A: For me, and I’m not speaking for anybody else. I had already done all of this stuff. I had already been on a big promotional event. I rode my elephant down Fifth Avenue in the Macy’s Thanksgiving Day Parade and on stage with the Rockettes. On trains going across country doing whistle stop promotions for Circus Boy. So it was like I’ve done this. I had been through the process. Press things. Been there and done that.
Q: You played guitar on the Circus Boy press tour.
A: I did “Purple People Eater” by Sheb Wooley. I did Billy Williams’ “Sit Right Down and Write Myself a Letter” [a Fats Waller tune] and David Seville’s “The Witch Doctor.” Songs I was hearing on radio stations in Los Angeles and learning on my guitar. I must have started guitar when I was eight or nine. Classical guitar and then folk music. I would play when kids came over for a party. Or I would go to a party. I wasn’t Segovia but I could do ‘Tom Dooley.’
“My first public appearance was in 1957 opening for Bimbo the elephant at Kennywood Park in Pittsburgh. I opened for the elephant. Two songs with a local bandstand band. They had fair outfits on and backed me on “Witch Doctor” and “Purple People Eater.” And then the elephant came on. We went to places like Pittsburgh and Chicago. A big press event without the elephant. Then New York and Grand Central Station. I was introduced in the middle of a Radio City Music Hall thing.
Q: Before The Monkees television series you auditioned for three TV pilots.
A: I don’t remember anything about them except the one that became The Happenings. I don’t know why. Maybe because it did go to pilot. I remember my audition for The Monkees very well. I had an agent Ted Wilk who said, “You have an audition.” I went down. I think the reason I remember it well because it was in the same building and possibly the same office that I auditioned for in the fifties for Circus Boy. Columbia Pictures and the executive offices were all in a building on Gower. It was one of the ugliest offices. (laughs). It looked like a brick wall. Paramount had the gate, and Universal had the entrance, and this was a door. Anyway, I went to the audition.
“You’ve heard the story a million times. Obviously I got a call back. The next one was probably the interview. Asking questions and I think it was on the set of The Farmer’s Daughter. The next one I’m pretty sure was the musical one. They had a back lot with guitars and drums, keyboards. It was kind of like a jam, an open mike. That’s where I played “Johnny B. Goode” on the guitar. And the last one that I remember was the screen test with scripts and scenes. I think by then there might have been eight candidates left.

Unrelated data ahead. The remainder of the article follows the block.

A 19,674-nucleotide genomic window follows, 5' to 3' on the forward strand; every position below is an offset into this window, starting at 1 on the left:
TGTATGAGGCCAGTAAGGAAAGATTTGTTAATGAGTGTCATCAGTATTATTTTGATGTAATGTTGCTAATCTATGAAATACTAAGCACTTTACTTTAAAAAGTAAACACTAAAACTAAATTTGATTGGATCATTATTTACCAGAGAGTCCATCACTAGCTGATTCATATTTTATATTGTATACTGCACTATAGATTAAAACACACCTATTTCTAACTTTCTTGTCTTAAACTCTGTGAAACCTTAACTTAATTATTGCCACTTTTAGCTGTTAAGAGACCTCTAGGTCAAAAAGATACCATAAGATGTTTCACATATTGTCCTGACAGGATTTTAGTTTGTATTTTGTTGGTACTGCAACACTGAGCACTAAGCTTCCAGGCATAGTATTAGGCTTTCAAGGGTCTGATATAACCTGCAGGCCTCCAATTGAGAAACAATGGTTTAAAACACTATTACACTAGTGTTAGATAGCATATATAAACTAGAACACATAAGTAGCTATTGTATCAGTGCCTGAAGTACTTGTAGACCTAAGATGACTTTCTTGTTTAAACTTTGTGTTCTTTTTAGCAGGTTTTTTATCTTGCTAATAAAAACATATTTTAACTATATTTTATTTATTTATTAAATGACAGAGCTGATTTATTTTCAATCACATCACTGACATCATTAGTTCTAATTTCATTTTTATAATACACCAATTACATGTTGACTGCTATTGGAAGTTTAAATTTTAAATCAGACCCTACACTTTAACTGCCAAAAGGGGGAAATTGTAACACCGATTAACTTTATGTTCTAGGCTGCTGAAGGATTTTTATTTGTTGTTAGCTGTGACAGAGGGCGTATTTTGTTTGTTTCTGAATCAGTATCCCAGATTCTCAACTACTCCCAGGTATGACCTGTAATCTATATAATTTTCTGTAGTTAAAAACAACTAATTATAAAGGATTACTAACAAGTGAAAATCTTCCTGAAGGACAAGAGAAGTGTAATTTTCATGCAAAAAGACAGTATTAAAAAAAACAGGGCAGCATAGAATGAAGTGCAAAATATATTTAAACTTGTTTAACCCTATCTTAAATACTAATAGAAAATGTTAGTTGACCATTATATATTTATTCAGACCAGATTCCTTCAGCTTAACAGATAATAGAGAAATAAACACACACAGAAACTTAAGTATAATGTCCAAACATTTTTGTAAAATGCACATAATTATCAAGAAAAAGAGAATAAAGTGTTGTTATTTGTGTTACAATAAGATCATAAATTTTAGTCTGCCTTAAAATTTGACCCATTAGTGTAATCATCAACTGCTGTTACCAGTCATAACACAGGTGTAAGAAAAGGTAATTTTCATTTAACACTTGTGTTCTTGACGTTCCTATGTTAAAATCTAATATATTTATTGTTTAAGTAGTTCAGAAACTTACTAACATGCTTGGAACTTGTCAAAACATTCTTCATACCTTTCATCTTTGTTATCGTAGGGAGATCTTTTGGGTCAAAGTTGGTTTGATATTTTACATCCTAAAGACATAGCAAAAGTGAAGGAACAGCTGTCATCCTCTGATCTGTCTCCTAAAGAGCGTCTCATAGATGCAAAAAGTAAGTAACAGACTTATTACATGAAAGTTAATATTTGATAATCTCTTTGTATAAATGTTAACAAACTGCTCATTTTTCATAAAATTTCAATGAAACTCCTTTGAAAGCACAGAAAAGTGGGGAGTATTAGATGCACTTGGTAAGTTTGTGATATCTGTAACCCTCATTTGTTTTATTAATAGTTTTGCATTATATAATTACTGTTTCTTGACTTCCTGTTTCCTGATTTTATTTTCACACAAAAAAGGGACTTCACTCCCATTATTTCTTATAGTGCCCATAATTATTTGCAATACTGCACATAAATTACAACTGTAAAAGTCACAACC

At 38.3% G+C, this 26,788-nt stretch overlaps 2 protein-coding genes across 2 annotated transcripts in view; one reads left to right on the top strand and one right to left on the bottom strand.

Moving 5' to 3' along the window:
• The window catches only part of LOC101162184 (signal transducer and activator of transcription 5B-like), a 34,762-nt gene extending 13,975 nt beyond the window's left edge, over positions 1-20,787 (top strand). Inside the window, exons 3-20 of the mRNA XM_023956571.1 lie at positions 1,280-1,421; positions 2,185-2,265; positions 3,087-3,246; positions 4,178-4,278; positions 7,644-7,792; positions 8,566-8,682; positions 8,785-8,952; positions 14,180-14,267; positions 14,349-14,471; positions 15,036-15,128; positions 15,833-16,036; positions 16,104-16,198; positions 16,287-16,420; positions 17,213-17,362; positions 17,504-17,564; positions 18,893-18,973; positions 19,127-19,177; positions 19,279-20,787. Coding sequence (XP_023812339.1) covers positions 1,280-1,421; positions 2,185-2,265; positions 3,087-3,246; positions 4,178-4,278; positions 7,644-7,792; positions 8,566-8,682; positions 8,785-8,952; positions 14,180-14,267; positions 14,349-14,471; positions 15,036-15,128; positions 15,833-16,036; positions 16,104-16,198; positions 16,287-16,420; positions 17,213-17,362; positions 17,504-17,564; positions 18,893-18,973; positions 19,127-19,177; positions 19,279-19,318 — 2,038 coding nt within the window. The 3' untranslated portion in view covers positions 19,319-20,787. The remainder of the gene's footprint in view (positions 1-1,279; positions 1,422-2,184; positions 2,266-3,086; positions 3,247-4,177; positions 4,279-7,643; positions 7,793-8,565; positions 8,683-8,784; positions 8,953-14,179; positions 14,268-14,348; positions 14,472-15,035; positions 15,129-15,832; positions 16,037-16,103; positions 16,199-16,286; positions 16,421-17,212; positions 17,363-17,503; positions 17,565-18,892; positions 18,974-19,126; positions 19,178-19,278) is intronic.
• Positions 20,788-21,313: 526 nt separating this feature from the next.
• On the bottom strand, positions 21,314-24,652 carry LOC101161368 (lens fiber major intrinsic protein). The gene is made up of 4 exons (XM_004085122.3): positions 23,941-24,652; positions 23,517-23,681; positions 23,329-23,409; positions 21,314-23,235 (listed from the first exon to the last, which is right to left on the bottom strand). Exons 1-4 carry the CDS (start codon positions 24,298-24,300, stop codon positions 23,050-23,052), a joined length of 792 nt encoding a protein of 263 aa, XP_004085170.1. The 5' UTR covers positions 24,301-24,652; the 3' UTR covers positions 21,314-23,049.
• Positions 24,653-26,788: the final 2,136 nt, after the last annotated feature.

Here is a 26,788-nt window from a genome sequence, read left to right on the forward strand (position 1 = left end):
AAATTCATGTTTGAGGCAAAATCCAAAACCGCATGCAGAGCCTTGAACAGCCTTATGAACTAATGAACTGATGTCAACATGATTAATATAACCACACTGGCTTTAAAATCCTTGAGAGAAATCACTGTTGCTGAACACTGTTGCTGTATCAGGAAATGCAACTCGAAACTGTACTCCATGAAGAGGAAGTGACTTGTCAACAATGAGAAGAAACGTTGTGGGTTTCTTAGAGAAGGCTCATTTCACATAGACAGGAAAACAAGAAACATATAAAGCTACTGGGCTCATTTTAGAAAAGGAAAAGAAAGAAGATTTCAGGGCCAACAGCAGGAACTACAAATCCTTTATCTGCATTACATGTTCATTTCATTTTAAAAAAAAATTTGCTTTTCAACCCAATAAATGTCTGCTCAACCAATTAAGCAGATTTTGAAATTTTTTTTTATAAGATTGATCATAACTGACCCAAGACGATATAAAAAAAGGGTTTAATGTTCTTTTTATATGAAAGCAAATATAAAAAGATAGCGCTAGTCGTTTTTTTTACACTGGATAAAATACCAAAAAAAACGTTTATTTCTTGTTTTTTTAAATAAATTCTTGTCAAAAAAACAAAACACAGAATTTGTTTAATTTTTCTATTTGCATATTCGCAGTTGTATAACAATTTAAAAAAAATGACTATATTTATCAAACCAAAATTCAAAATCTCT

“The only one I remember was Davy. I don’t remember Mike, That’s because Davy and I just had a lot in common. We had both been in television, and he had been on stage. I had been a child on stage. Maybe they paired us up. I do remember one of the major scenes I did with Davy, a twosome. We then came up with a bit of shtick where he and I were wearing hats. Bill Chadwick, Michael and Peter were there. Bill later worked with us as a songwriter and on the series. I recall Davy and I had a lot to talk about concerning TV, film, and stage. And that was it. We had a jam.
“I went back to school at Los Angeles Trade-Technical College in downtown L.A. to study architecture. I never was formally trained in acting. I had guitar lessons. But never singing or acting except acting through my mother and father. I was doing day jobs on TV shows. I was going to school. I wanted to be an architect. I went to Valley Junior College. If the architect thing didn’t work out I was gonna fall back on show business. That was my mantra.
Q: Were you drafted or received a notice of induction to take a physical.
A: I did get a draft notice, a draft card. Between my bad leg [owing to Perthes disease] and that I was too skinny. 119 pounds and living in an apartment. And I couldn’t see. I was near-sighted. I got 4F status.
Q: I know you graduated from Ulysses S. Grant High School in Van Nuys, located the San Fernando Valley. Where were you living at the time of The Monkees audition?
A: In Reseda somewhere on Sherman Way, an apartment building with Tiki and palm trees. That was where I moved when my parents moved up north. My mom remarried and moved to San Jose. I was going to school and stayed for that semester. My first kind of proper girlfriend lived in Nevada and we had a very serious relationship. I was going back and forth to San Jose. I had stayed in my grandmother’s house.
“It’s August 1965, I’m going to school and watching the L.A. Watts riots, back and forth to San Jose and driving up and down the 5 freeway back and forth trying to go see this girl.
“But I said to my mom I wanted to stay in L.A. That is where my friends are and I’m going to school. And she organized it and I got little single one room apartment. On Reseda Blvd right by Sherman Way, right across the street from this girl. And I would walk out and stare at her window and drive away.
“I think my car was a 1962 black Grand Prix 4 speed. Incredible car. And that’s where I was living when my agent called for The Monkees audition. Sitting in that apartment. I was drumming with the Missing Links. I stayed in touch with Mike Swain of the band after they fired me. And then at some point my agent Ted Wilk called me and said ‘you got it. You are one of The Monkees. You got the pilot.’ I then traded my car in for a Volkswagen Beetle.